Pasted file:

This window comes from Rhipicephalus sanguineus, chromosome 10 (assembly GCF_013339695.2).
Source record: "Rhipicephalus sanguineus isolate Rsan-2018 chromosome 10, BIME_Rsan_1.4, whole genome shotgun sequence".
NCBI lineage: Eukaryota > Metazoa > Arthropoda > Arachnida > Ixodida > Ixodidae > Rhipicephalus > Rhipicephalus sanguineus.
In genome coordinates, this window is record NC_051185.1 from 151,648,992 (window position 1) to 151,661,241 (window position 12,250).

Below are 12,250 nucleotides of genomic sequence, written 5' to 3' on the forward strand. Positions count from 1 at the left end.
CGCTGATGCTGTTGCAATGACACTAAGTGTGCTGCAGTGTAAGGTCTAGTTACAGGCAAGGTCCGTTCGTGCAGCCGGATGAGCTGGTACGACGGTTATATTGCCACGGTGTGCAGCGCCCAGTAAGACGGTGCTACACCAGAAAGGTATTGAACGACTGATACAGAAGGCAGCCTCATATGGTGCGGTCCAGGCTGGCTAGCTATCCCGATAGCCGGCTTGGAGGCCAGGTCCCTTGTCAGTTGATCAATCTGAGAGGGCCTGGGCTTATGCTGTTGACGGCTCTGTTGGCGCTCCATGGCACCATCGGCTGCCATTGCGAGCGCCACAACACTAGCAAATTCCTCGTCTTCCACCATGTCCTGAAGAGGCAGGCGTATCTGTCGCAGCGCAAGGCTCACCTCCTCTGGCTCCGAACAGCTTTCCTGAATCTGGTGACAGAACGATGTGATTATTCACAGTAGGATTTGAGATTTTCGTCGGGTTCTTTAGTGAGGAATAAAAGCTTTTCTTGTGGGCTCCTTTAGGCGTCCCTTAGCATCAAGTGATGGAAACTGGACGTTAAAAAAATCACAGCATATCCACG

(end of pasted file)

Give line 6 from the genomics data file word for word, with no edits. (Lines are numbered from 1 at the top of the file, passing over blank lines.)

CGCTGATGCTGTTGCAATGACACTAAGTGTGCTGCAGTGTAAGGTCTAGTTACAGGCAAGGTCCGTTCGTGCAGCCGGATGAGCTGGTACGACGGTTATATTGCCACGGTGTGCAGCGCCCAGTAAGACGGTGCTACACCAGAAAGGTATTGAACGACTGATACAGAAGGCAGCCTCATATGGTGCGGTCCAGGCTGGCTAGCTATCCCGATAGCCGGCTTGGAGGCCAGGTCCCTTGTCAGTTGATCAATCTGAGAGGGCCTGGGCTTATGCTGTTGACGGCTCTGTTGGCGCTCCATGGCACCATCGGCTGCCATTGCGAGCGCCACAACACTAGCAAATTCCTCGTCTTCCACCATGTCCTGAAGAGGCAGGCGTATCTGTCGCAGCGCAAGGCTCACCTCCTCTGGCTCCGAACAGCTTTCCTGAATCTGGTGACAGAACGATGTGATTATTCACAGTAGGATTTGAGATTTTCGTCGGGTTCTTTAGTGAGGAATAAAAGCTTTTCTTGTGGGCTCCTTTAGGCGTCCCTTAGCATCAAGTGATGGAAACTGGACGTTAAAAAAATCACAGCATATCCACG